|But democracy is (meant to be) all about choice.|
Well, not exactly. Democracy is about choice, yes, but it is also, and I think foremost, about participating. About taking resposability for the fate of your nation, and your people. So, if you don't vote, you're not being "democratic".
Besides, if you are not required to vote, and if authorities don't make it easy for you to vote (by placing election day in a normal working day, thus forcing the voter to sacrifice hir lunch break to go vote, like I reckon is in the USA*), then what you got is that only the people who are really radical about their political views, which mean good, moderate people (the majority of the poplation, I believe) end up under-represented. Which kinda screws the "democratic" part of democracy.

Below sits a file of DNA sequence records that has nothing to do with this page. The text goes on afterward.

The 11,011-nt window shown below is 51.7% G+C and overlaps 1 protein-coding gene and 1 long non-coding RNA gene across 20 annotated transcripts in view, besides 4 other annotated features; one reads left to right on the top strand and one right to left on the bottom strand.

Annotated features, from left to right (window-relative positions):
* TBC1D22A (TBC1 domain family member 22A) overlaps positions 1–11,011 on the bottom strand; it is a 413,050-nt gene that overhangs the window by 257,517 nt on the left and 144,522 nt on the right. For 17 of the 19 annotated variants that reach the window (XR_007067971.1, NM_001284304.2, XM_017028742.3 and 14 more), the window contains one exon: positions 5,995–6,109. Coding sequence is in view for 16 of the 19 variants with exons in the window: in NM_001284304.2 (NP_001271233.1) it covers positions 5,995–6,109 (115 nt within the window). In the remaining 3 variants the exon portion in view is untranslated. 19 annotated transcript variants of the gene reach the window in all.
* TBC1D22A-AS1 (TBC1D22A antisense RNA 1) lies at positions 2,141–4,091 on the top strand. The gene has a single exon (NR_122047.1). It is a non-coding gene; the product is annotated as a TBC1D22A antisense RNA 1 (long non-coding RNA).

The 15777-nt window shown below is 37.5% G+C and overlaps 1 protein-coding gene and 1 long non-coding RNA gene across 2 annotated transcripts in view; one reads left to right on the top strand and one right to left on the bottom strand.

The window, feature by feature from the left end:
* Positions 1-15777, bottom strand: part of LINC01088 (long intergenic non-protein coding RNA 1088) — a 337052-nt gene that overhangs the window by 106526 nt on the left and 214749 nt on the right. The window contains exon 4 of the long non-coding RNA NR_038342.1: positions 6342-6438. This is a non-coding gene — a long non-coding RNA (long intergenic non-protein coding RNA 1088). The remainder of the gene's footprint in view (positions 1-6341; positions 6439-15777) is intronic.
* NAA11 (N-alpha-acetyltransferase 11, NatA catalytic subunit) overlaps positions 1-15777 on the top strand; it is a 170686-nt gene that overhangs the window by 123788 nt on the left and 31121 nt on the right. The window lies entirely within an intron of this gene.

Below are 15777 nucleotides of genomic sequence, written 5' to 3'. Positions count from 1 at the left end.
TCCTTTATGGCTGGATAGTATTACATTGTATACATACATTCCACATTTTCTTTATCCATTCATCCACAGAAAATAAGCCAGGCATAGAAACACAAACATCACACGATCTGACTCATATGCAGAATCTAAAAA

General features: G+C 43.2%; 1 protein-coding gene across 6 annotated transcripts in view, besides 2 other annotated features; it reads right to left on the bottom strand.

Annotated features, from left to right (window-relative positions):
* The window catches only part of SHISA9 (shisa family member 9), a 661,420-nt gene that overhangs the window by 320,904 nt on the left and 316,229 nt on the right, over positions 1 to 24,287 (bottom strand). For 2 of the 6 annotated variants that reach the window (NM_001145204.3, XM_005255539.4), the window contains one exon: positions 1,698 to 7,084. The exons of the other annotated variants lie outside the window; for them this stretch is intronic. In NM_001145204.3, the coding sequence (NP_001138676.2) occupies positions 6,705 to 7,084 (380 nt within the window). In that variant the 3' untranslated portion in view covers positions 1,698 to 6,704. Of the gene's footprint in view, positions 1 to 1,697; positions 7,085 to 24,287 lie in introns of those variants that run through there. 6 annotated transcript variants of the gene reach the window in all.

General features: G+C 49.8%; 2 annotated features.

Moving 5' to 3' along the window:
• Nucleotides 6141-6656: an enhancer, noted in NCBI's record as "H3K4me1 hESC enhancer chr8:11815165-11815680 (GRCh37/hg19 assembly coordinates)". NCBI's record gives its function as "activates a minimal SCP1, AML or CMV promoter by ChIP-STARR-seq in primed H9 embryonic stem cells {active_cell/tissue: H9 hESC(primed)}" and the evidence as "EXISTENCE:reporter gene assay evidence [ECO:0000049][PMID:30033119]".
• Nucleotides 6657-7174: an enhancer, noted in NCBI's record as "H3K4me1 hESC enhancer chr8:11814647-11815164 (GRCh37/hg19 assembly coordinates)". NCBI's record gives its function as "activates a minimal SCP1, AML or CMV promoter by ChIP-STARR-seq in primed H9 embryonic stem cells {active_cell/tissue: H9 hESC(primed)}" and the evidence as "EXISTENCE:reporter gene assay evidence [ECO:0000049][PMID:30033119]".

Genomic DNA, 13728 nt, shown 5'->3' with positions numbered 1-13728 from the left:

In Brazil, voting is mandatory (there are fines and you're not allowed to run for office or get a passport or a public job if you're behind with your voting obrigations), but you get the day off in election days. Which is quite a sweet deal if you ask me. Go to vote early in the morning, then you can hit the road for a extended weekend at the beach. Woo-hoo democracy!
*and this two parties system of the USA is also very un-democratic, if you ask me, specially if both parties are right-winged. One is moderate righ-wing, the other is radical right-wing, as Gore Vidal would put it. I'd say one in wimpy and the other is fanatic, but that's jut good old cynical me. And this is a whole other debate here